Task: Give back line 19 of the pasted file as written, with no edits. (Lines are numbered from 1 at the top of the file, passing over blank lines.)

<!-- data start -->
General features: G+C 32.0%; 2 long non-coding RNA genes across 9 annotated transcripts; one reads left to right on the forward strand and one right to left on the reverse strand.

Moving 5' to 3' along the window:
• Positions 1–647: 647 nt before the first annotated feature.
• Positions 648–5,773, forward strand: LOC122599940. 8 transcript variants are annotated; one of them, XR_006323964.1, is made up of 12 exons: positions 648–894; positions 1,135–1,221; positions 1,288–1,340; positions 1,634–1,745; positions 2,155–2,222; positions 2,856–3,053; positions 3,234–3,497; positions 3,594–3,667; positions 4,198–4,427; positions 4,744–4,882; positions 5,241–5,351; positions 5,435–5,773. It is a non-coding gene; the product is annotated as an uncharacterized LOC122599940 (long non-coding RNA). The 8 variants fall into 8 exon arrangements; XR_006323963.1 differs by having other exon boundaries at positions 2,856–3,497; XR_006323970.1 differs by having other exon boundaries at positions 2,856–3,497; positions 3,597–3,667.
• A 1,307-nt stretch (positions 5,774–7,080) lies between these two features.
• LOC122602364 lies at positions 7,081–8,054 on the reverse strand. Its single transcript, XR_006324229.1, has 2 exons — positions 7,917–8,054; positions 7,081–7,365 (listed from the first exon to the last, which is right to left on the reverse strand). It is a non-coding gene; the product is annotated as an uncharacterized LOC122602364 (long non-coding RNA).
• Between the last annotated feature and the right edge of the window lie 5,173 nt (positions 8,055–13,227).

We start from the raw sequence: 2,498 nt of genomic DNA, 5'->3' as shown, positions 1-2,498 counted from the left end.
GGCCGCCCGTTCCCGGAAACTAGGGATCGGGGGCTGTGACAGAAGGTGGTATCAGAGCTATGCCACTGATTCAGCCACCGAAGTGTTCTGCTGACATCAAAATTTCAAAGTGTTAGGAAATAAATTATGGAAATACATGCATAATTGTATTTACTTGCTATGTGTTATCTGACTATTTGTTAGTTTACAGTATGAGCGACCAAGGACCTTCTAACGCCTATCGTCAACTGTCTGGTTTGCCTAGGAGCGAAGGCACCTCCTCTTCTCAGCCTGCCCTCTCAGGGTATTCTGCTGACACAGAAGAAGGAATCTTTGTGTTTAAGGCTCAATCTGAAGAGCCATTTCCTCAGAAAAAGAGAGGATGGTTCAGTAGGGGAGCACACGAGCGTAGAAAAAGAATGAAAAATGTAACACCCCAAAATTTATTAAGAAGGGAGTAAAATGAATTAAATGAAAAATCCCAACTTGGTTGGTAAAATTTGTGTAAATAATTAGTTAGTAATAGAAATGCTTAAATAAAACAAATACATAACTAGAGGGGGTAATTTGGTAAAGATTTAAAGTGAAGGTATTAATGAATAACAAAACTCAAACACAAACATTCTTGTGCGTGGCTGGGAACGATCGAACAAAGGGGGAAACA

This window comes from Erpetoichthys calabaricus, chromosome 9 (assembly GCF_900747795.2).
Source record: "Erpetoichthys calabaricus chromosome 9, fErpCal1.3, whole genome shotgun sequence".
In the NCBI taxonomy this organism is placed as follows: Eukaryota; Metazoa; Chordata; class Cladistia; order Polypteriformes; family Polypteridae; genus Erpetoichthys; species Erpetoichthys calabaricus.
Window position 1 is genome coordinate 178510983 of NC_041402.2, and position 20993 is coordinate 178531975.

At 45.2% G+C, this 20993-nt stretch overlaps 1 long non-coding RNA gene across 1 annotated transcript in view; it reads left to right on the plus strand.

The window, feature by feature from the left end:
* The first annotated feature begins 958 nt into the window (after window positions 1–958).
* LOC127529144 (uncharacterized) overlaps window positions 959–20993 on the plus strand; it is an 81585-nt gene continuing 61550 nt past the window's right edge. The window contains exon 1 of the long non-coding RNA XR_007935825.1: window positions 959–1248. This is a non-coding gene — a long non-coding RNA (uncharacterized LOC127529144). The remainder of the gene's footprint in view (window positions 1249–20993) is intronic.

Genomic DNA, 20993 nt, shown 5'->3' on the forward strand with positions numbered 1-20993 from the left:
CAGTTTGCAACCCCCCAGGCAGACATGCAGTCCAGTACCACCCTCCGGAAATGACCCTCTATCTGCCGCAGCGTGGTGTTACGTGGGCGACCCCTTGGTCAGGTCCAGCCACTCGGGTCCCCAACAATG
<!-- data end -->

CAGTTTGCAACCCCCCAGGCAGACATGCAGTCCAGTACCACCCTCCGGAAATGACCCTCTATCTGCCGCAGCGTGGTGTTACGTGGGCGACCCCTTGGTCAGGTCCAGCCACTCGGGTCCCCAACAATG